Malta has retained its A+ credit outlook from German credit rating Scope Ratings, despite its greylisting by the Financial Action Task Force (FATF), as the deficiencies identified by the listing were already reflected in its outlook, the agency has said.
“Deficiencies in the AML (anti-money laundering)/ CFT (counter financing of terror) framework are already captured in the current A+ rating through our qualitative assessments of financial stability risk,” explained analyst Thibault Vasse.
“However, the grey listing could impact Malta’s sovereign ratings if associated reputational costs jeopardise the Government’s ability to boost the economic recovery and support its fiscal consolidation.”
Despite noting the resilience of Malta’s rating, Scope also warned that a prolonged grey listing could diminish the country’s attractiveness as an investment destination and adversely affect its economic growth prospects, financial stability and ability to consolidate public finances.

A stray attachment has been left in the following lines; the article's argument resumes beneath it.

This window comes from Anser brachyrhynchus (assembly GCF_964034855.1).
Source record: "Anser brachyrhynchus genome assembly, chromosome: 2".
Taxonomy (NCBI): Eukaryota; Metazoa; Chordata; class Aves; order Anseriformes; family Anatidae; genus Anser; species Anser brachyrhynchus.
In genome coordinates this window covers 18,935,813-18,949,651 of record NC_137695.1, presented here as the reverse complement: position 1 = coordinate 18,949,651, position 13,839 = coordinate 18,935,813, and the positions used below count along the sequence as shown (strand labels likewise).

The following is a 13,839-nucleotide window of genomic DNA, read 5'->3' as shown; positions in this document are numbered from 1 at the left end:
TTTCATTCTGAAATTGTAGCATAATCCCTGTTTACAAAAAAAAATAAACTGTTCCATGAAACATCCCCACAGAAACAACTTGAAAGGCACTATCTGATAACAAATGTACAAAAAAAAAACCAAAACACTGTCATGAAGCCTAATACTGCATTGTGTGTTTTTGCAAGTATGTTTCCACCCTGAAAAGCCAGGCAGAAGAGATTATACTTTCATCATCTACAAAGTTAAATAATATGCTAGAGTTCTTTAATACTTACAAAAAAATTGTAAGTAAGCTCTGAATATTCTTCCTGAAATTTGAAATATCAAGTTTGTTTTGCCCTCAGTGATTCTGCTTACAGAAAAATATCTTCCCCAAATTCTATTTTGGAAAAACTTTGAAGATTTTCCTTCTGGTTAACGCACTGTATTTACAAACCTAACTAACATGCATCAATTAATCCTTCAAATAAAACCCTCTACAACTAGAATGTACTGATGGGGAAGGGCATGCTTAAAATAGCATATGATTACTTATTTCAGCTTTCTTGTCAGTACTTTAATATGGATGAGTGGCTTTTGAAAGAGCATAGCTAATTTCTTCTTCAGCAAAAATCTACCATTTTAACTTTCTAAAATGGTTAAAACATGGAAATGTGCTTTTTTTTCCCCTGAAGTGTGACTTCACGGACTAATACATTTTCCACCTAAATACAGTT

This tallies with the recent findings of the EY Malta Attractiveness Survey, which warned that the country’s appeal to foreign investment has been hammered by the reputational damage it suffered in the last year.
On the topic of oversight, Scope insisted that Malta has made “notable progress” in strengthening its AML/CFT frameworks in recent years, having devoted “substantial resources” to its regulatory, supervisory and investigative agencies.
Funding and staffing for AML/CFT increased by 17 per cent and 46 per cent respectively over 2018 to 2020, observed the agency.
Looking to the future, Mr Vasse commented: “The Government needs to show effective enforcement of newly strengthened oversight frameworks.
“The Government has demonstrated its willingness and ability to enhance financial oversight and regulatory frameworks in recent years.
“This positive momentum must be maintained to ensure Malta’s robust growth potential of around 3.5 per cent and solid public finances characterised by consistent primary surpluses and declining debt-to-GDP pre-Covid.”
As such, the agency is said to expect Malta’s economy to recover quickly post-COVID, and for its public debt to return to a firm downward course from 2023.
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